Oh, guess who’s on about giving away Digital set top boxes again? Yup. I do like this argument, actually: It is not the Government’s job to champion new technology. It is the Government’s job to provide universal infrastructure and manage the task in a financially responsible way.
XML Notepad, which after a looooong time not being available, is back, and upgraded. (Requires the .Net Framework 2).
I’m working on a project that uses web services code written in .Net (‘cos it’s heaps easier that way) but calls legacy code written in VB6. And vice versa.
(Wow, I never thought I’d be referring to VB6 code as legacy, but there you go. None of your smart comments, any VB-haters out there.)
Here’s what I’ve discovered about making it work. Continue reading
I’ve found under some circumstances, new versions of Windows (XP and 2000, using NTFS) are still looking at the DOS 8.3 versions of filenames when using wildcards.
Real world example: a set of files such as tpo12345.xml tpo12346.xml tpo12347.xml etc. To find these, you’d use a wildcard such as tpo?????.xml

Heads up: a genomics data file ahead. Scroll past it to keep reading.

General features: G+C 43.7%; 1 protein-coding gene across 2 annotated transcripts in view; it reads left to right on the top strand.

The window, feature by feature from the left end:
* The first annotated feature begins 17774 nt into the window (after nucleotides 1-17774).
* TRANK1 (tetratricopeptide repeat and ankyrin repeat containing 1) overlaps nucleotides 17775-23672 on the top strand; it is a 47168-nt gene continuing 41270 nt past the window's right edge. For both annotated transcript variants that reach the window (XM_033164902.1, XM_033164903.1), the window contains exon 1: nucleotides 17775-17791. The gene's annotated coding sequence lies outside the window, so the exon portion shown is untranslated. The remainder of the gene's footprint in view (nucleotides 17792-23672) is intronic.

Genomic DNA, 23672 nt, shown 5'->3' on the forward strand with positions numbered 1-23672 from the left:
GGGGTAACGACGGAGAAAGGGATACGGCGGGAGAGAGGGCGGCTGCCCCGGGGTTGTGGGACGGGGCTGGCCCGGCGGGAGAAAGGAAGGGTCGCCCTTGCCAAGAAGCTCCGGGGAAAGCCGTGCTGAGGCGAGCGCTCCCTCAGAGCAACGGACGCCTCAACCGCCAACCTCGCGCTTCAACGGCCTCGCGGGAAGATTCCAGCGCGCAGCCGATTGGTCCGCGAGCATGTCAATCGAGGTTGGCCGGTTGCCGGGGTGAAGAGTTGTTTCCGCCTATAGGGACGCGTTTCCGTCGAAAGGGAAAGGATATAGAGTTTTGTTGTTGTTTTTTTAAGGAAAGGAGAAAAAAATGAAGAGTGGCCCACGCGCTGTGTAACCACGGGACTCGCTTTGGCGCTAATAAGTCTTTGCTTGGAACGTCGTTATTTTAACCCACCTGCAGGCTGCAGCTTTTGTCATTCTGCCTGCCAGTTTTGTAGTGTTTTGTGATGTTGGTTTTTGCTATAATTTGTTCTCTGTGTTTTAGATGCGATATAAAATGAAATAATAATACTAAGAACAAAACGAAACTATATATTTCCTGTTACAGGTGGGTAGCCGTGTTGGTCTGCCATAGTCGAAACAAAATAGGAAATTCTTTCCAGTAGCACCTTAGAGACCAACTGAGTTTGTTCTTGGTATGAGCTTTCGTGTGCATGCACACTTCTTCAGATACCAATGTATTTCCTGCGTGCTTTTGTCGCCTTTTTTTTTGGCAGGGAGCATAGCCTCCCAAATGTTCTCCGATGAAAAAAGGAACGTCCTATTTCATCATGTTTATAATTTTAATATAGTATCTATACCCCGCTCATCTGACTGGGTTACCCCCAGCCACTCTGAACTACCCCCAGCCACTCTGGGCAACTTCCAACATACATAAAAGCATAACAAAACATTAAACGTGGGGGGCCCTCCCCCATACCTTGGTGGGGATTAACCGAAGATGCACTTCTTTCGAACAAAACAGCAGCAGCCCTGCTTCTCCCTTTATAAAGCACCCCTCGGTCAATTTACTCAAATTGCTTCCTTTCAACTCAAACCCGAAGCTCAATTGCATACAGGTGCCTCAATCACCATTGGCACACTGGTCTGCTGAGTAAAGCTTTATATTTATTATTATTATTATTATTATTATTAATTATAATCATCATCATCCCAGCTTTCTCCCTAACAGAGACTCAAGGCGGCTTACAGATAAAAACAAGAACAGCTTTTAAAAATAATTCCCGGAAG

If you have a file called tpo1234567890.xml, it shouldn’t match using this wildcard, but it does, because the filename’s backward-compatible short version (in DOS 8.3 format) is something like TPO123~1.XML, which matches. It appears to only happen when the first part of the wildcard (without the suffix) is 8 characters long.
So it may be ten years since most of us said goodbye to short filenames, but it seems they’re still with us. I wonder if Windows Vista will still use them?
Having got Visual Studio 2005 into my hot little hands, I’ve upgraded one of my projects from VS 2003 to 2005, and .Net Framework 1 to 2. Just loading it into VS2005 seemed to do most of the work for me.